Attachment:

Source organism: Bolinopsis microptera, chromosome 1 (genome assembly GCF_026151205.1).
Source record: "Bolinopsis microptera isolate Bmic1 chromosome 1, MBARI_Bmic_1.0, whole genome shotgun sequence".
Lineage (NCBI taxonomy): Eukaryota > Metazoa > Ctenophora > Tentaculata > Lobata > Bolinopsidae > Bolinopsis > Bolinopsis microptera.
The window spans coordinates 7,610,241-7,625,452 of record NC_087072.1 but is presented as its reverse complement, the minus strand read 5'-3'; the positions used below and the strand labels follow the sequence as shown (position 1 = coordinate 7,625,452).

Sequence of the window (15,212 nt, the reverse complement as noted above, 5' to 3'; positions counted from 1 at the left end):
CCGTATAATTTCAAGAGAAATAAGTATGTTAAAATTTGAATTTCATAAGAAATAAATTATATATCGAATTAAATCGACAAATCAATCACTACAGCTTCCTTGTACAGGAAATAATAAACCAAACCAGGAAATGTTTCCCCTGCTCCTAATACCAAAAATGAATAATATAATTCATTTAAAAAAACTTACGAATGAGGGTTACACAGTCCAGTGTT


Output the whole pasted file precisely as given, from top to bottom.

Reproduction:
Source organism: Bolinopsis microptera, chromosome 1 (genome assembly GCF_026151205.1).
Source record: "Bolinopsis microptera isolate Bmic1 chromosome 1, MBARI_Bmic_1.0, whole genome shotgun sequence".
Lineage (NCBI taxonomy): Eukaryota > Metazoa > Ctenophora > Tentaculata > Lobata > Bolinopsidae > Bolinopsis > Bolinopsis microptera.
The window spans coordinates 7,610,241-7,625,452 of record NC_087072.1 but is presented as its reverse complement, the minus strand read 5'-3'; the positions used below and the strand labels follow the sequence as shown (position 1 = coordinate 7,625,452).

Sequence of the window (15,212 nt, the reverse complement as noted above, 5' to 3'; positions counted from 1 at the left end):
CCGTATAATTTCAAGAGAAATAAGTATGTTAAAATTTGAATTTCATAAGAAATAAATTATATATCGAATTAAATCGACAAATCAATCACTACAGCTTCCTTGTACAGGAAATAATAAACCAAACCAGGAAATGTTTCCCCTGCTCCTAATACCAAAAATGAATAATATAATTCATTTAAAAAAACTTACGAATGAGGGTTACACAGTCCAGTGTT